“If your hips and thighs aren’t exactly streamlined, a dressmaker suit with a skirt will do more for you than a skin-tight maillot.” [But these long swimsuits do make the models’ legs look short and chunky.]
1938 halter-necked dressmaker bathing suit in “jungle print” with zipper front. McCall’s, July 1938.
“Is a bra-topped suit your love? Then be sure your bustline is pretty perfect and that no ‘spare tire’ mars your midriff.”
1938 bathing suit of elastic lace, “designed by a corset manufacturer.”
1938 bathing suit: “The brassiere gives a good uplift, and front and back panels do a flattening job.” McCall’s, July 1938.
To my surprise, two of the featured bathing suits were made of rubber. “Do you covet a skirtless rubber model? You’d better see to it that your tummy is practically concave.”
1938 white rubber bathing suit. McCall’s, July 1938.
White textured rubber bathing suit “starred in red and blue”, McCall’s magazine, July 1938.
“This crepe textured rubber maillot ‘swims’ like a second skin and dries in an instant. Its comfortable wool shoulder straps are adjustable at the back.”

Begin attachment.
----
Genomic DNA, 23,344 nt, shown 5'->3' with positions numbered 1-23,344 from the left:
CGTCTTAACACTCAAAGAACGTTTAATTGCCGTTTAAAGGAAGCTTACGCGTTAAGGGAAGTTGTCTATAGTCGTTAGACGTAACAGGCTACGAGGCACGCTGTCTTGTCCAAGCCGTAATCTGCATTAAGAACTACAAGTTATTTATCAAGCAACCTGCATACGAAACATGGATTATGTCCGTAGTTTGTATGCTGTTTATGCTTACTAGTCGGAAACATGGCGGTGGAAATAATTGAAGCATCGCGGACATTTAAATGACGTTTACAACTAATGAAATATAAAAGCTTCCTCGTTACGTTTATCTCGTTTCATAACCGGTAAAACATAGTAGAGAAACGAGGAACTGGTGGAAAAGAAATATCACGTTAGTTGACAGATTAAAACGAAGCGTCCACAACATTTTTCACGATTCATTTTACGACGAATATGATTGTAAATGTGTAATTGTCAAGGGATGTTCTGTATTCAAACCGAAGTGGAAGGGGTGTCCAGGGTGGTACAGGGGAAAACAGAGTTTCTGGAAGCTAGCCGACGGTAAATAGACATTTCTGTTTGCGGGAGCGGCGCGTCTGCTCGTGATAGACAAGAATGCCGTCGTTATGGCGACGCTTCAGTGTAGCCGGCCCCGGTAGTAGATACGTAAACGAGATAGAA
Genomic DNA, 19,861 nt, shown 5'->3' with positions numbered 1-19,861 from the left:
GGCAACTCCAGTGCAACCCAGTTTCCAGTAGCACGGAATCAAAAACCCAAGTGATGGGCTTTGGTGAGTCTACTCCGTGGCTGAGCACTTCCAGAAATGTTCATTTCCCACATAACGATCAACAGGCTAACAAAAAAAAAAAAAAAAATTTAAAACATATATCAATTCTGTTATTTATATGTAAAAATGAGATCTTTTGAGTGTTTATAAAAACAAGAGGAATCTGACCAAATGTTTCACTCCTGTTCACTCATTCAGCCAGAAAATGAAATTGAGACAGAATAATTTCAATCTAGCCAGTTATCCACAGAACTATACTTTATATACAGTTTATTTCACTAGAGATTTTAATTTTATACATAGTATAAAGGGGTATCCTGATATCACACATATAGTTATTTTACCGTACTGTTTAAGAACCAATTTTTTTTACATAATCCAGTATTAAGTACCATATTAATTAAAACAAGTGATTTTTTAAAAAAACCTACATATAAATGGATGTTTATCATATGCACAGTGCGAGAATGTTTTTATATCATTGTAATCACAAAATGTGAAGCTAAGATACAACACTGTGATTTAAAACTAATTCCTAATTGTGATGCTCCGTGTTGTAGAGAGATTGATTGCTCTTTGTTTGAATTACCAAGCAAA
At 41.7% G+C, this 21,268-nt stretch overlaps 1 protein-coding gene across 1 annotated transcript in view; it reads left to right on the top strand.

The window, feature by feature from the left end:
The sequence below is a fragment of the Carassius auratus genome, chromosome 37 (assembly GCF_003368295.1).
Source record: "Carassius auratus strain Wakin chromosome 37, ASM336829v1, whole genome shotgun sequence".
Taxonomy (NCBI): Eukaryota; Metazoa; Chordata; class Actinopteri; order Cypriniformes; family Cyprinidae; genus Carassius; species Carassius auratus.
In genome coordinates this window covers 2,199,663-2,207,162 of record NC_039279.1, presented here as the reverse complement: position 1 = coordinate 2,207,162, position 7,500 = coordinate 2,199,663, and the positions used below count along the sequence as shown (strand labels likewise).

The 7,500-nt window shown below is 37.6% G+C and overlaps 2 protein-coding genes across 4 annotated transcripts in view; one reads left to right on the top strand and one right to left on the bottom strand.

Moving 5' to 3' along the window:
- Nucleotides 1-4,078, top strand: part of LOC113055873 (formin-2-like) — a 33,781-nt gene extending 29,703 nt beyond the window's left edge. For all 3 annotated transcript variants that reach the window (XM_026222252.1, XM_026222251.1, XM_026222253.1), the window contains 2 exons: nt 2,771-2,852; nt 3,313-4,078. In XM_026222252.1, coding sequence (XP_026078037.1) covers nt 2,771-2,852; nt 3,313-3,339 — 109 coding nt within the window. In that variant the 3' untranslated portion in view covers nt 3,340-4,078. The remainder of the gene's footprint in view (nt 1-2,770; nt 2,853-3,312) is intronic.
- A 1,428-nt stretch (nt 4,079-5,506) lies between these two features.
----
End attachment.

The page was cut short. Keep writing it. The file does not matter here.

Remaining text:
(Below) “Tailored as a man’s waistcoat, this very brief bra-and-shorts suit is of ivory-white rubber in a neat jacquard self pattern. The points of the bra snap securely to the shorts, and a row of buttons form the trimming.”
1938 ivory rubber bathing suit. McCall’s magazine, July 1938.
I’m not sure how popular rubber bathing suits turned out to be, because, frankly, I didn’t want to do a search for them! Many years ago, while helping to organize a workshop on making dancewear, an online search for stretch fabrics taught me more than I really wanted to know about people who love spandex. Passionately. (Ahem.) I like to think that “nothing human is alien to me,” but I just don’t feel that curious about rubber clothing.
However, given how hard it is to find vintage rubber swim caps in good condition, I doubt that many rubber bathing suits survived.
1917 bathing cap made by Faultless Rubber Co. Ad from Ladies’ Home Journal, Nov. 1917. A pretty cap like this would be quite a vintage collector’s item.